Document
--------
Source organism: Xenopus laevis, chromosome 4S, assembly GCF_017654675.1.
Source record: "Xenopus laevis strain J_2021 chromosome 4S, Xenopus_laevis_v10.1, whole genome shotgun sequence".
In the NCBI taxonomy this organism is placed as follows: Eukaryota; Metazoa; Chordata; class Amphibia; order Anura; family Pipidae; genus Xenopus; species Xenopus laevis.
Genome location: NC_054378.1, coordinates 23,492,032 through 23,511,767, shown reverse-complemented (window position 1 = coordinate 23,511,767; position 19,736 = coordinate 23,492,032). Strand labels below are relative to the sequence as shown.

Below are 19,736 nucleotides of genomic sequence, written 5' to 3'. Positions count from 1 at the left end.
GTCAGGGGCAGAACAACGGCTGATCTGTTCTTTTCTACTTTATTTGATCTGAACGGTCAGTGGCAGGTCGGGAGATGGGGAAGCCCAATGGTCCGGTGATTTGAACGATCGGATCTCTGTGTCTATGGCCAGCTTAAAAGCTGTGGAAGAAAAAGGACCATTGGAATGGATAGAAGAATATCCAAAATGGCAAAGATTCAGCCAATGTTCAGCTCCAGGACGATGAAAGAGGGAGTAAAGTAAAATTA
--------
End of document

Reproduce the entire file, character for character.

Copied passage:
Source organism: Xenopus laevis, chromosome 4S, assembly GCF_017654675.1.
Source record: "Xenopus laevis strain J_2021 chromosome 4S, Xenopus_laevis_v10.1, whole genome shotgun sequence".
In the NCBI taxonomy this organism is placed as follows: Eukaryota; Metazoa; Chordata; class Amphibia; order Anura; family Pipidae; genus Xenopus; species Xenopus laevis.
Genome location: NC_054378.1, coordinates 23,492,032 through 23,511,767, shown reverse-complemented (window position 1 = coordinate 23,511,767; position 19,736 = coordinate 23,492,032). Strand labels below are relative to the sequence as shown.

Below are 19,736 nucleotides of genomic sequence, written 5' to 3'. Positions count from 1 at the left end.
GTCAGGGGCAGAACAACGGCTGATCTGTTCTTTTCTACTTTATTTGATCTGAACGGTCAGTGGCAGGTCGGGAGATGGGGAAGCCCAATGGTCCGGTGATTTGAACGATCGGATCTCTGTGTCTATGGCCAGCTTAAAAGCTGTGGAAGAAAAAGGACCATTGGAATGGATAGAAGAATATCCAAAATGGCAAAGATTCAGCCAATGTTCAGCTCCAGGACGATGAAAGAGGGAGTAAAGTAAAATTA